Wall Street’s middle office flexes its muscles
On Wall Street, middle and back office staffers don’t garner near as much respect as front office revenue generators. At least they didn’t used to.
With the recent influx of regulations and the growing need for banks to become more risk-averse, middle and back office employees have earned seats at the big table, with the salaries to match. In compliance, full-time employees and even contractors are taking home north of $200,000 a year, with opportunities on both the buy and sell-side.
The landscape is similar in risk, where banks are investing heavily with hope of keeping their names out of the headlines. The annual budget for Wells Fargo’s risk department has doubled to $500 million over the last two years, for example, with its staff increasing from 1,700 to 2,300 during the same period, according to the Wall Street Journal.
The OCC told the paper that salaries for senior risk officers have increased a massive 40% in the just the last few years as banks are competing harder for talent. And it’s not just money. Risk officers, who were seen more as a nuisance to even their own superiors, are now commanding a bit more respect, at least according to the Journal. Goldman Sachs’ chief risk officer was recently elected to its ever-powerful management committee – a first in the company’s long history.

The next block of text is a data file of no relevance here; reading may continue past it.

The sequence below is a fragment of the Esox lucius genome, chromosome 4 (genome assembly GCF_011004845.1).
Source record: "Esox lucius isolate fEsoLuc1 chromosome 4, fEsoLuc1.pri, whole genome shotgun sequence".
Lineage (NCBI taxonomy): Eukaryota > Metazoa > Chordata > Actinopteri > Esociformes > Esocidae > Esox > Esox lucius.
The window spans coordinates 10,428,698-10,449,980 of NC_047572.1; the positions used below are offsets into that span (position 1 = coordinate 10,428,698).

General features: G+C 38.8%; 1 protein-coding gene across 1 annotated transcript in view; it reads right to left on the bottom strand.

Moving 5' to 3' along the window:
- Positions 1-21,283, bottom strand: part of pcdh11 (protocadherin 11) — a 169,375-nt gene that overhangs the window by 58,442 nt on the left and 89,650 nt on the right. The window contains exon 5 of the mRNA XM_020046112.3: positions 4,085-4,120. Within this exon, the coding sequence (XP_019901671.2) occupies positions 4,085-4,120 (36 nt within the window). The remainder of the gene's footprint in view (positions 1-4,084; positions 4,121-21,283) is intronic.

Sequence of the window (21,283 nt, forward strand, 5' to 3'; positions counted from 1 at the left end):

However, while management may see risk officers as equals – or at least critical to the business – the risk takers and revenue generators may not have come around just yet.
Risk officers are still often viewed as the enemy by colleagues who are desperate to get a transaction approved, said one market expert. Not to mention the regulators, who are always breathing down their throat, he added. But hey, at least the paychecks are bigger than they used to be.
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